Safety Record Improves; Rise in Tonnage, Traffic and Revenue

PANAMA CITY, Panama, August 3, 2004 –The Panama Canal Authority (ACP) announced today third quarter (Q3) operational metrics for fiscal year 2004. Q3 data reveals an increase in total transits, growth in revenue and a rise in PC/UMS tonnage moved through the Canal. Moreover, the Canal’s safety improved with a significant decline in accidents. These metrics are based on operations from April through June of 2004, the third quarter of the ACP’s 2004 fiscal year.

Two official accidents were reported this quarter compared with five in Q3 of FY2003 – a 60 percent reduction. An official accident is one in which a formal investigation is requested and conducted.

Panama Canal/Universal Measurement System (PC/UMS) tonnage increased this quarter by 13.2 percent – to 68,120,039 PC/UMS tons from 60,155,135 PC/UMS tons reported in Q3 FY2003. Total revenue for Q3 FY2004 increased 18.1 percent – to $192.7 million from $163.1 million in Q3 FY2003.

Total transits increased 9.4 percent – to 3,732 from 3,411 reported in Q3 FY2003. Among these transits, there was a 20.4 percent boost in Panamax vessel traffic – to 1,370 vessels from 1,138.

Container tonnage experienced a 22 percent rise – to 14,172 tons* from 11,617 tons* reported in Q3 FY2003. Crude oil increased 41.4 percent – to 1,859 tons* from 1,315 tons*. Container tonnage continues to rise due to increased containerization and trade between the United States and Asia. Movement of crude oil through the Canal continues to increase due to economic demand. (*Figures reported in thousands of long tons.)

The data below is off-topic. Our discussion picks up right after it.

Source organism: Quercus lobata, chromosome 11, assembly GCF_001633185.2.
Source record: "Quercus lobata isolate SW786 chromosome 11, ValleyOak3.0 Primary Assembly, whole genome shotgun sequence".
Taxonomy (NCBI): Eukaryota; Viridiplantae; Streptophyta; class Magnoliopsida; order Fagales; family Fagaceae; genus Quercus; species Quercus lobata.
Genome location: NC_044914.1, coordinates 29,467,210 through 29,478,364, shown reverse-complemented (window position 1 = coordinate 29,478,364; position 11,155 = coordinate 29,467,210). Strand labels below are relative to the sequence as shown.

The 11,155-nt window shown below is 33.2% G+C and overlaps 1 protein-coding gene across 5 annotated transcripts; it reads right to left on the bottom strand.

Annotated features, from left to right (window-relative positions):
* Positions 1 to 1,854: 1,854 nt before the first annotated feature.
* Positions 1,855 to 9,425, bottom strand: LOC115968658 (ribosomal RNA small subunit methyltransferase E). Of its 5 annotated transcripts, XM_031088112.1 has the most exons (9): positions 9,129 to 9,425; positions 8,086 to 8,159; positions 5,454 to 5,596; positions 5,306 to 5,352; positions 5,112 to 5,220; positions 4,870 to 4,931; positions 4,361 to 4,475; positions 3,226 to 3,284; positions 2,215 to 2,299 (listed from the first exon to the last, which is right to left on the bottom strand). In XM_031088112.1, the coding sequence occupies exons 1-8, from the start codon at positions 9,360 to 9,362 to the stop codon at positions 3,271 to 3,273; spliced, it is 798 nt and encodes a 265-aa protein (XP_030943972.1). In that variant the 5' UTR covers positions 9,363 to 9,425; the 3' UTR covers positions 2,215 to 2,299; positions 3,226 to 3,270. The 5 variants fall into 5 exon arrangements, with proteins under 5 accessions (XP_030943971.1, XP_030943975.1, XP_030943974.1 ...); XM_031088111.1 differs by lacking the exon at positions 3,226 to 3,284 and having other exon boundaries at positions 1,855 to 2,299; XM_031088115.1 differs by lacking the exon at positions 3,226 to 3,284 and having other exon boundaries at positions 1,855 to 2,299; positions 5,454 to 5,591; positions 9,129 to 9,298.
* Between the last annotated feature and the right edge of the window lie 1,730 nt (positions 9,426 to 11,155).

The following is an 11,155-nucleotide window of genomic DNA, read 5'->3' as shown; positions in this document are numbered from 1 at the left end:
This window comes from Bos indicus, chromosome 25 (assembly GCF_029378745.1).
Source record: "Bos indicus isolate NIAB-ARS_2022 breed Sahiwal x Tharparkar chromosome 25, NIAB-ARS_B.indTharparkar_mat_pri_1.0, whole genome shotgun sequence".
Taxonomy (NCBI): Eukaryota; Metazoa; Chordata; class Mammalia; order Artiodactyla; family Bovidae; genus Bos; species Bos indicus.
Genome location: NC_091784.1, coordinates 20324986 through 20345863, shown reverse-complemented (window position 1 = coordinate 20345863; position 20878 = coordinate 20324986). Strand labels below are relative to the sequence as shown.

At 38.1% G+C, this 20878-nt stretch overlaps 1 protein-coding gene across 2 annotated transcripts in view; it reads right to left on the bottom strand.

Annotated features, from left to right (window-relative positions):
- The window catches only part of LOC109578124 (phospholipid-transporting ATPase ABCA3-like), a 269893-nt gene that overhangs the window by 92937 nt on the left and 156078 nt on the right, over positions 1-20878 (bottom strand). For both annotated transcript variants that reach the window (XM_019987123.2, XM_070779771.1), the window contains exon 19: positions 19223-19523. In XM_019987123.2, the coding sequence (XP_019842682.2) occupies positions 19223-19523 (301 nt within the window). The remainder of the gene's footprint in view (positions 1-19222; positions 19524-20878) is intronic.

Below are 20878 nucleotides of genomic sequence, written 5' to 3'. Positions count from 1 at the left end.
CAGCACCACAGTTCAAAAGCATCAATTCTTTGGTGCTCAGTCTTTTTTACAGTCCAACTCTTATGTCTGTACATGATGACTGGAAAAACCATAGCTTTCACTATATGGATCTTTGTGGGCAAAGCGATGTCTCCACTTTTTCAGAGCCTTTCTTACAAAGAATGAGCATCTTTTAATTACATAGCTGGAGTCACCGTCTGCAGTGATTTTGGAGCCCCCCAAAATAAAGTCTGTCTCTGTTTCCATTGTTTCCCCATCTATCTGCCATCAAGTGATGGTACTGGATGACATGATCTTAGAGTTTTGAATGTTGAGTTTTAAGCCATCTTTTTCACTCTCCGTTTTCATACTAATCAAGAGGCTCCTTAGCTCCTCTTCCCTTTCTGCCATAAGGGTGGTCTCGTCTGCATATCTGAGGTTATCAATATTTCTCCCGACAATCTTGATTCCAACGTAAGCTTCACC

“Business is thriving at the Panama Canal – thanks to the dedication and hard work of our
world-class team. The Canal strives to meet new demands of the maritime and shipping industry while we constantly seek to improve the waterway’s safety, reliability and efficiency,” said Administrator/CEO Alberto Alemán Zubieta.

Maintenance and capital improvement initiatives – such as the replacement of the locomotive tow track at Gatun Locks – and increases in traffic and tonnage led to a rise in Canal Waters Time (CWT), the average time it takes a vessel to navigate the Canal including waiting time for passage. CWT for booked vessels increased 3.7 percent – to 16.43 from 15.84 hours. Booked vessels account for nearly half of all transits. Total CWT increased 34.7 percent – to 28 hours in Q3 FY2004 from 20.8 hours in Q3 FY2003. The improvement projects are part of the permanent modernization program and will ultimately lower future CWT and enhance Canal efficiency.

About the Panama Canal Authority (ACP)
The ACP is the autonomous agency of the Government of Panama in charge of managing, operating and maintaining the Panama Canal. The operation of the ACP is based on its organic law and the regulations approved by its Board of Directors. For more information, please refer to the ACP’s website: